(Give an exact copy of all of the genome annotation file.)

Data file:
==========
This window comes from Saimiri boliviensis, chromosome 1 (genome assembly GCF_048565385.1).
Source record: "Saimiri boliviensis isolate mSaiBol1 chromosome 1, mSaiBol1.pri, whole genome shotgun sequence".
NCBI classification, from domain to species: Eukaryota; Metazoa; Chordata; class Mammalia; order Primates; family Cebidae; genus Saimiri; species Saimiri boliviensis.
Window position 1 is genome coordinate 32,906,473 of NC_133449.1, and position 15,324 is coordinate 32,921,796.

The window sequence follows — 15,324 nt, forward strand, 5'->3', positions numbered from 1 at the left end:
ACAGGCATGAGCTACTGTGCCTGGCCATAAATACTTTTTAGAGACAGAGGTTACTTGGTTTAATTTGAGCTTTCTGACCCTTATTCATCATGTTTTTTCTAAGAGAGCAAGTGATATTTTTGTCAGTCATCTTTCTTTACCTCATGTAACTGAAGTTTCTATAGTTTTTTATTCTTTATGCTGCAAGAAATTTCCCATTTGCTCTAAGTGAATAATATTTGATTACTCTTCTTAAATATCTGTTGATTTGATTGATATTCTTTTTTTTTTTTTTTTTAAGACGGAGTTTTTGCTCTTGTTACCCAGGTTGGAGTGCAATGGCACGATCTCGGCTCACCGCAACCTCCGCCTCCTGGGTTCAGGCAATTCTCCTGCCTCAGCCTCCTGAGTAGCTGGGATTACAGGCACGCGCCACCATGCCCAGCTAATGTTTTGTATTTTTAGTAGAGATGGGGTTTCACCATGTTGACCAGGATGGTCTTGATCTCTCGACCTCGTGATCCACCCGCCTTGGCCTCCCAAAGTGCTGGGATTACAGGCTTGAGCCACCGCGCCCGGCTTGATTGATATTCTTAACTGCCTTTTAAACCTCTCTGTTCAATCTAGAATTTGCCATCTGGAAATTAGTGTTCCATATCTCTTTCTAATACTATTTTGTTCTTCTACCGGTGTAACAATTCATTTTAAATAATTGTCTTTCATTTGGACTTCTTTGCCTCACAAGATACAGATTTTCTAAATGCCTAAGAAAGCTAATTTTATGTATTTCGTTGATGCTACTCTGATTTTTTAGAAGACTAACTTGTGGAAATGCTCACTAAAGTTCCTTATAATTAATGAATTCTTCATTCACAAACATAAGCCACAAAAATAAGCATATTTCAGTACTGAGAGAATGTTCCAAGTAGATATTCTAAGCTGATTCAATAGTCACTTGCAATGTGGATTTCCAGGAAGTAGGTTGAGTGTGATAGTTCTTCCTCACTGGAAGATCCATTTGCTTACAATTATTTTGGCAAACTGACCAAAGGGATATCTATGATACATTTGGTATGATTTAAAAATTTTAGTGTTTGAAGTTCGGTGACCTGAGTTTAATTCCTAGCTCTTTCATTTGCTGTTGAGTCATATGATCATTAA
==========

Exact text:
This window comes from Saimiri boliviensis, chromosome 1 (genome assembly GCF_048565385.1).
Source record: "Saimiri boliviensis isolate mSaiBol1 chromosome 1, mSaiBol1.pri, whole genome shotgun sequence".
NCBI classification, from domain to species: Eukaryota; Metazoa; Chordata; class Mammalia; order Primates; family Cebidae; genus Saimiri; species Saimiri boliviensis.
Window position 1 is genome coordinate 32,906,473 of NC_133449.1, and position 15,324 is coordinate 32,921,796.

The window sequence follows — 15,324 nt, forward strand, 5'->3', positions numbered from 1 at the left end:
ACAGGCATGAGCTACTGTGCCTGGCCATAAATACTTTTTAGAGACAGAGGTTACTTGGTTTAATTTGAGCTTTCTGACCCTTATTCATCATGTTTTTTCTAAGAGAGCAAGTGATATTTTTGTCAGTCATCTTTCTTTACCTCATGTAACTGAAGTTTCTATAGTTTTTTATTCTTTATGCTGCAAGAAATTTCCCATTTGCTCTAAGTGAATAATATTTGATTACTCTTCTTAAATATCTGTTGATTTGATTGATATTCTTTTTTTTTTTTTTTTTAAGACGGAGTTTTTGCTCTTGTTACCCAGGTTGGAGTGCAATGGCACGATCTCGGCTCACCGCAACCTCCGCCTCCTGGGTTCAGGCAATTCTCCTGCCTCAGCCTCCTGAGTAGCTGGGATTACAGGCACGCGCCACCATGCCCAGCTAATGTTTTGTATTTTTAGTAGAGATGGGGTTTCACCATGTTGACCAGGATGGTCTTGATCTCTCGACCTCGTGATCCACCCGCCTTGGCCTCCCAAAGTGCTGGGATTACAGGCTTGAGCCACCGCGCCCGGCTTGATTGATATTCTTAACTGCCTTTTAAACCTCTCTGTTCAATCTAGAATTTGCCATCTGGAAATTAGTGTTCCATATCTCTTTCTAATACTATTTTGTTCTTCTACCGGTGTAACAATTCATTTTAAATAATTGTCTTTCATTTGGACTTCTTTGCCTCACAAGATACAGATTTTCTAAATGCCTAAGAAAGCTAATTTTATGTATTTCGTTGATGCTACTCTGATTTTTTAGAAGACTAACTTGTGGAAATGCTCACTAAAGTTCCTTATAATTAATGAATTCTTCATTCACAAACATAAGCCACAAAAATAAGCATATTTCAGTACTGAGAGAATGTTCCAAGTAGATATTCTAAGCTGATTCAATAGTCACTTGCAATGTGGATTTCCAGGAAGTAGGTTGAGTGTGATAGTTCTTCCTCACTGGAAGATCCATTTGCTTACAATTATTTTGGCAAACTGACCAAAGGGATATCTATGATACATTTGGTATGATTTAAAAATTTTAGTGTTTGAAGTTCGGTGACCTGAGTTTAATTCCTAGCTCTTTCATTTGCTGTTGAGTCATATGATCATTAA